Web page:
Computer glitch deregisters ‘underperforming’ students

By Malibongwe Dayimani for News24

More than 120 students at Walter Sisulu University in the Eastern Cape could not finish their studies in 2020 after the institution wrongfully deregistered them due to a computer glitch.

The mess happened when the multi-campus institution was deregistering students who were academically excluded for underperforming.

To undo the bungle, the university said on Tuesday it would invite all affected students and subject them to online catch-up lectures to meet the minimum lecture attendance time to sit for exams.

The SA Student Congress (Sasco) has called the incident academic sabotage.

Based on the bungle, students were unlawfully evicted from their residences and subsequently became homeless in the streets of East London, said Sasco branch convener Ondela Tywakadi.

Sasco, which is the largest student political structure at the university, said it was in utter shock at how the institution had handled the matter.

The student body accused it of having disregard for students’ academic lives and overall well-being.

“We as Sasco have been at the forefront of this struggle and thus we demand a public apology from WSU to the affected students who were illegally deregistered in the dead of night and denied any knowledge of it.

“We furthermore demand that the university must devise means for the affected students to finish the 2020 academic year. Taking into account that these affected students were barred from writing first semester exams as well as registering for the second semester.

“[And also] taking into account that some could not submit basic assignments. All of these factors lead us to the basic conclusion that WSU sabotaged the potential academic excellence of students. We are calling for an enquiry as to what happened and heads must roll,” said Tywakadi in a statement.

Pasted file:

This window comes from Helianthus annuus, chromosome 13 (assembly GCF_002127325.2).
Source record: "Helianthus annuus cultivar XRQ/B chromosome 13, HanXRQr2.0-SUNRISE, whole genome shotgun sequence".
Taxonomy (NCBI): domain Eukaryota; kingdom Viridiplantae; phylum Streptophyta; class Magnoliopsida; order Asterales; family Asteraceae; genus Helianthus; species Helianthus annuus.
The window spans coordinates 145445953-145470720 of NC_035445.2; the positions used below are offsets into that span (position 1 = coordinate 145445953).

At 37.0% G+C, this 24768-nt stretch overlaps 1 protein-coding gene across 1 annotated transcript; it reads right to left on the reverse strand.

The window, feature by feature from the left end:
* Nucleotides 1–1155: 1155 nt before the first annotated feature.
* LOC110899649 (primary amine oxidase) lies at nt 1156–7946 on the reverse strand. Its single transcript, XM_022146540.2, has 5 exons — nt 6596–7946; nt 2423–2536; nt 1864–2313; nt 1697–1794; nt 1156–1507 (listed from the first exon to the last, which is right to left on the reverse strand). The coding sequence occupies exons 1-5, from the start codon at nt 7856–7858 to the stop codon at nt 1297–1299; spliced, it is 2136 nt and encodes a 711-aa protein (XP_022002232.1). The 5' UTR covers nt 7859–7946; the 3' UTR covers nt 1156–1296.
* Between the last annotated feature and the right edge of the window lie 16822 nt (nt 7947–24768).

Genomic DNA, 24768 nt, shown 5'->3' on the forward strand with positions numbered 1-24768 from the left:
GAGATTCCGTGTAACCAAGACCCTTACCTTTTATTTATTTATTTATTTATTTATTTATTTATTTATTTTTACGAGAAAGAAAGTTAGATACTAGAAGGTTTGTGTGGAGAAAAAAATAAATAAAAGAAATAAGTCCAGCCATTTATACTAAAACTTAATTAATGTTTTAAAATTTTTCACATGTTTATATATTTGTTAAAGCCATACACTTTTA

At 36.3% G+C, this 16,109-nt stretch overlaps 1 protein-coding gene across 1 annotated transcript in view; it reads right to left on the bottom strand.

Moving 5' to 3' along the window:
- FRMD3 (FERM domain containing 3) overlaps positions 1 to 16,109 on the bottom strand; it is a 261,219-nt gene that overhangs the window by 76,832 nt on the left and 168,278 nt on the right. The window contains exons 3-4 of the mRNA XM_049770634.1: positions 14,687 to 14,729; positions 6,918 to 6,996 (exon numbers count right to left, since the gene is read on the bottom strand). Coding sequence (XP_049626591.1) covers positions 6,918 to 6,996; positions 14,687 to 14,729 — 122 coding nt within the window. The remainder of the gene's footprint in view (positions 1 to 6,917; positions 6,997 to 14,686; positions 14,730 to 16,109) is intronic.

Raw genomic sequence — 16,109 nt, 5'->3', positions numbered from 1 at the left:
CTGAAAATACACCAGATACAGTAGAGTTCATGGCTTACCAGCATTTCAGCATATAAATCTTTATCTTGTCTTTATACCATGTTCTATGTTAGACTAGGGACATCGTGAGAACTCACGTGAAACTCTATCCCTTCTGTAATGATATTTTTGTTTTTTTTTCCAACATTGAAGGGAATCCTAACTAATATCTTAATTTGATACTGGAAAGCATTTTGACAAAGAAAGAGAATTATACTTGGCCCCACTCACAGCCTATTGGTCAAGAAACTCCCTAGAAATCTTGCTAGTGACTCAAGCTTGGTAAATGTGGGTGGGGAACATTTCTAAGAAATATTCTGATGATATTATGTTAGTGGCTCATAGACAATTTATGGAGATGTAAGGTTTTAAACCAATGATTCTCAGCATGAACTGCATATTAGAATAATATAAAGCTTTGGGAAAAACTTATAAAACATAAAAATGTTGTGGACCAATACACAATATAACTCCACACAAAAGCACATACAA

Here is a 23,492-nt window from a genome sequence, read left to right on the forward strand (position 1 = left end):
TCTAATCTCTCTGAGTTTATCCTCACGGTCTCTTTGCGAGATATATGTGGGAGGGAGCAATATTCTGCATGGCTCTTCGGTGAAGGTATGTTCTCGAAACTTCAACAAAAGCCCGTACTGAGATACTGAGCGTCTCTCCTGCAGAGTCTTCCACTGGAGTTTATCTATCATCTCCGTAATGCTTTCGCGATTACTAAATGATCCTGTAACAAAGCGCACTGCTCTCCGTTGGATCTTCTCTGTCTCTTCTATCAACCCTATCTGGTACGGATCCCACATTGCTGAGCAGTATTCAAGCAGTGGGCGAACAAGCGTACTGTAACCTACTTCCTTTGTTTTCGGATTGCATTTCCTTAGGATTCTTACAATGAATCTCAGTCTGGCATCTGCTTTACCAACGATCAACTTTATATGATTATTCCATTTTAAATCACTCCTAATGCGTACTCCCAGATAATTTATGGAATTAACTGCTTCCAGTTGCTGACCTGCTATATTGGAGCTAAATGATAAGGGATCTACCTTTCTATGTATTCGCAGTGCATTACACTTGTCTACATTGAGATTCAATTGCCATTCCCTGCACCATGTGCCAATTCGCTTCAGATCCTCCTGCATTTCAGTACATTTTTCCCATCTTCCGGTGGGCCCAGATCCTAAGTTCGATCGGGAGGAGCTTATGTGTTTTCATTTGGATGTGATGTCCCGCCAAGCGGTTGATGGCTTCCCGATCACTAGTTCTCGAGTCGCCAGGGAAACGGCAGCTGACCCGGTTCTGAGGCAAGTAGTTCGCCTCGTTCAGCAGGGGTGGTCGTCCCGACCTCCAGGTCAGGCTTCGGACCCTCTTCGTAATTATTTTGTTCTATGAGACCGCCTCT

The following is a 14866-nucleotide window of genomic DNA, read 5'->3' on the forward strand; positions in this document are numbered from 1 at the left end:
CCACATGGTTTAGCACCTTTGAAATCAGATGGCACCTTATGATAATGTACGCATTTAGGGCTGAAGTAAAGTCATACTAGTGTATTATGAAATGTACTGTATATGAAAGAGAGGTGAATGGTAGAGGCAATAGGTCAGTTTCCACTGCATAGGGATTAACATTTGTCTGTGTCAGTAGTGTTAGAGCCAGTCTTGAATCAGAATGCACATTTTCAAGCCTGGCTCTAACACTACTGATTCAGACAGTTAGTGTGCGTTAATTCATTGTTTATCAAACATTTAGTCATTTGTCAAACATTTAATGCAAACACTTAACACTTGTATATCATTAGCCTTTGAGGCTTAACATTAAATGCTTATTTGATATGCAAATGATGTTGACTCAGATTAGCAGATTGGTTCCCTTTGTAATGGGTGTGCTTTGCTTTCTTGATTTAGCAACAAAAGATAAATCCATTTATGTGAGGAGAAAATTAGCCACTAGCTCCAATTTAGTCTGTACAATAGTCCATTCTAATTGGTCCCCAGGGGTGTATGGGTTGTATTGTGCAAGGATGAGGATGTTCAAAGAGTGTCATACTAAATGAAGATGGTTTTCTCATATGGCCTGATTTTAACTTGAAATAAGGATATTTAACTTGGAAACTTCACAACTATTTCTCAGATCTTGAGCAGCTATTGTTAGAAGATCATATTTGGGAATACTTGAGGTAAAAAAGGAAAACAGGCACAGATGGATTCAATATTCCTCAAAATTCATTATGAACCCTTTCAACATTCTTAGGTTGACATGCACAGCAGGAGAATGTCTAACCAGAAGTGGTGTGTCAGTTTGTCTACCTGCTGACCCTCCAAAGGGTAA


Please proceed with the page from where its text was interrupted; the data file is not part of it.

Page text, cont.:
Sasco is also calling for the suspension of the registrar, Khaya Maphinda.

On Tuesday, university spokesperson Yonela Tukwayo said most of the deregistered students continued to attend online classes as most were up-to-date with their studies and therefore qualified to sit for exams.

“Those who did not continue, lecturers will be requested to draw catch up plans in order for them to meet the minimum teaching time and write their final exams,” she added.

“WSU confirms that several students were academically excluded and thus deregistered during the 2020 academic year, which is an acceptable practice in higher education institutions.

“WSU student records reflect that all deregistered students were duly informed of their deregistration. Unfortunately, some students were erroneously academically excluded in the process,” Tukwayo said.

The university added it was also aware some student financial records continued to reflect amounts due despite deregistration.

Tukwayo said this had resulted from a system backlog caused by delays ensuing from the Covid-19 national lockdown.

She added the student fees system debited student fees on an annual as opposed to a monthly basis, and the lockdown had slowed the process of crediting deregistered students accordingly.

“WSU has been actively assisting students on a case-by-case basis to rectify the situation, as each case is unique. However, our efforts have been hampered by the continued uncertainty caused by the various levels of national lockdowns necessitated by the Covid-19 pandemic, and hence the delay.”

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